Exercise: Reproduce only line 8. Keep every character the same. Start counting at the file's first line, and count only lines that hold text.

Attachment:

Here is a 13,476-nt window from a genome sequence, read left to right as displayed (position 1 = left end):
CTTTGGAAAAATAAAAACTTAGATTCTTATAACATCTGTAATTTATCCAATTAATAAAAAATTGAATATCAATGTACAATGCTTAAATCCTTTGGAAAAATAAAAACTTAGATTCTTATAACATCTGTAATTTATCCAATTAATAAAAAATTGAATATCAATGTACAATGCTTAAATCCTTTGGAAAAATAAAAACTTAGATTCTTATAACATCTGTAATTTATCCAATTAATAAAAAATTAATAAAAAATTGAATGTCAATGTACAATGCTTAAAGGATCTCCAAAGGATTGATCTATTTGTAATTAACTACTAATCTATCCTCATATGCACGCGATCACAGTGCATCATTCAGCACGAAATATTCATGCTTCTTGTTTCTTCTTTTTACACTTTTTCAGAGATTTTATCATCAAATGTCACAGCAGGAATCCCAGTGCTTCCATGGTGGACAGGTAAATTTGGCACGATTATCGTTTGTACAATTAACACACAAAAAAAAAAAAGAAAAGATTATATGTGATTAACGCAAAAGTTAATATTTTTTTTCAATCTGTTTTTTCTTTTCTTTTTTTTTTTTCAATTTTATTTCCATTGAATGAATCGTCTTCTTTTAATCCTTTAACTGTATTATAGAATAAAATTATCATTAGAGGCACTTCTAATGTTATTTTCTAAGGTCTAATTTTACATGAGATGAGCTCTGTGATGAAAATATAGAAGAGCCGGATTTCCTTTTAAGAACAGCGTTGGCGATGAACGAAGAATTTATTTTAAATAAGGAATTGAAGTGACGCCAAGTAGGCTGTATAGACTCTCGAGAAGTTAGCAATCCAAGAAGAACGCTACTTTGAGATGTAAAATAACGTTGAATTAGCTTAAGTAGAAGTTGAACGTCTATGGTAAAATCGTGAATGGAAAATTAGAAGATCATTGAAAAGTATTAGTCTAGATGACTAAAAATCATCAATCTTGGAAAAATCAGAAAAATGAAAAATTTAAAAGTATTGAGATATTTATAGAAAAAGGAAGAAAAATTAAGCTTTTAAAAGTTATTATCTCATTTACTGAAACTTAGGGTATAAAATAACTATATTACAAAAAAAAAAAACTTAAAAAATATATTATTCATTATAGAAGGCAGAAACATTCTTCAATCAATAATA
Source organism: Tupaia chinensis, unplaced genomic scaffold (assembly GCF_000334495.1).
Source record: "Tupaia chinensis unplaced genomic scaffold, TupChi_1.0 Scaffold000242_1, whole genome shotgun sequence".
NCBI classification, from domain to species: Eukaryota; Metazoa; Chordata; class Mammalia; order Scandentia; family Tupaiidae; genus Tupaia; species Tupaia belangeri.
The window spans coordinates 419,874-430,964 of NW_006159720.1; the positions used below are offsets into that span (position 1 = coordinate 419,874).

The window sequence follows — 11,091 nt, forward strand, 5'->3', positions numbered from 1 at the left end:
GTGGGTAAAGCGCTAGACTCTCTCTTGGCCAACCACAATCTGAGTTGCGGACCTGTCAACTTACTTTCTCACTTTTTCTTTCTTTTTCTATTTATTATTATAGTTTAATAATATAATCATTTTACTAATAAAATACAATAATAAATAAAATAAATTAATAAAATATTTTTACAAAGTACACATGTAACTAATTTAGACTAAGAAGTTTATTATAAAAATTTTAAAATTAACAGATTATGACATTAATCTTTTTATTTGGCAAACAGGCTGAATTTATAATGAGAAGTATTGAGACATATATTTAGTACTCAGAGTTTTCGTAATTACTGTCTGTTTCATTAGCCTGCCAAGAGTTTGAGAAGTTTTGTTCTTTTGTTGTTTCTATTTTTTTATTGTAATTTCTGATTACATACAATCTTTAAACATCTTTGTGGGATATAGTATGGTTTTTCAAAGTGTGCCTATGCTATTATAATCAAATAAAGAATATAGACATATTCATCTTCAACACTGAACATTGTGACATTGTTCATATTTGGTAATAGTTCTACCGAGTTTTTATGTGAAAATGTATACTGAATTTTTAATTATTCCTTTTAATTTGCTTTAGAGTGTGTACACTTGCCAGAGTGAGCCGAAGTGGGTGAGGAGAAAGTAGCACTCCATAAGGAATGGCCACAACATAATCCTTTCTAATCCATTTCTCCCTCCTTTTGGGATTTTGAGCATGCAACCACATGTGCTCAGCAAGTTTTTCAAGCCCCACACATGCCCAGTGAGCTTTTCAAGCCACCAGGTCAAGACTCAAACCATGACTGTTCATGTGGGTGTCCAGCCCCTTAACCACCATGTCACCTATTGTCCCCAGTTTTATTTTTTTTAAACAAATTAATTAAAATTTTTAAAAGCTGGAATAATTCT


GTGGGTAAAGCGCTAGACTCTCTCTTGGCCAACCACAATCTGAGTTGCGGACCTGTCAACTTACTTTCTCACTTTTTCTTTCTTTTTCTATTTATTATTATAGTTTAATAATATAATCATTTTACTAATAAAATACAATAATAAATAAAATAAATTAATAAAATATTTTTACAAAGTACACATGTAACTAATTTAGACTAAGAAGTTTATTATAAAAATTTTAAAATTAACAGATTATGACATTAATCTTTTTATTTGGCAAACAGGCTGAATTTATAATGAGAAGTATTGAGACATATATTTAGTACTCAGAGTTTTCGTAATTACTGTCTGTTTCATTAGCCTGCCAAGAGTTTGAGAAGTTTTGTTCTTTTGTTGTTTCTATTTTTTTATTGTAATTTCTGATTACATACAATCTTTAAACATCTTTGTGGGATATAGTATGGTTTTTCAAAGTGTGCCTATGCTATTATAATCAAATAAAGAATATAGACATATTCATCTTCAACACTGAACATTGTGACATTGTTCATATTTGGTAATAGTTCTACCGAGTTTTTATGTGAAAATGTATACTGAATTTTTAATTATTCCTTTTAATTTGCTTTAGAGTGTGTACACTTGCCAGAGTGAGCCGAAGTGGGTGAGGAGAAAGTAGCACTCCATAAGGAATGGCCACAACATAATCCTTTCTAATCCATTTCTCCCTCCTTTTGGGATTTTGAGCATGCAACCACATGTGCTCAGCAAGTTTTTCAAGCCCCACACATGCCCAGTGAGCTTTTCAAGCCACCAGGTCAAGACTCAAACCATGACTGTTCATGTGGGTGTCCAGCCCCTTAACCACCATGTCACCTATTGTCCCCAGTTTTATTTTTTTTAAACAAATTAATTAAAATTTTTAAAAGCTGGAATAATTCT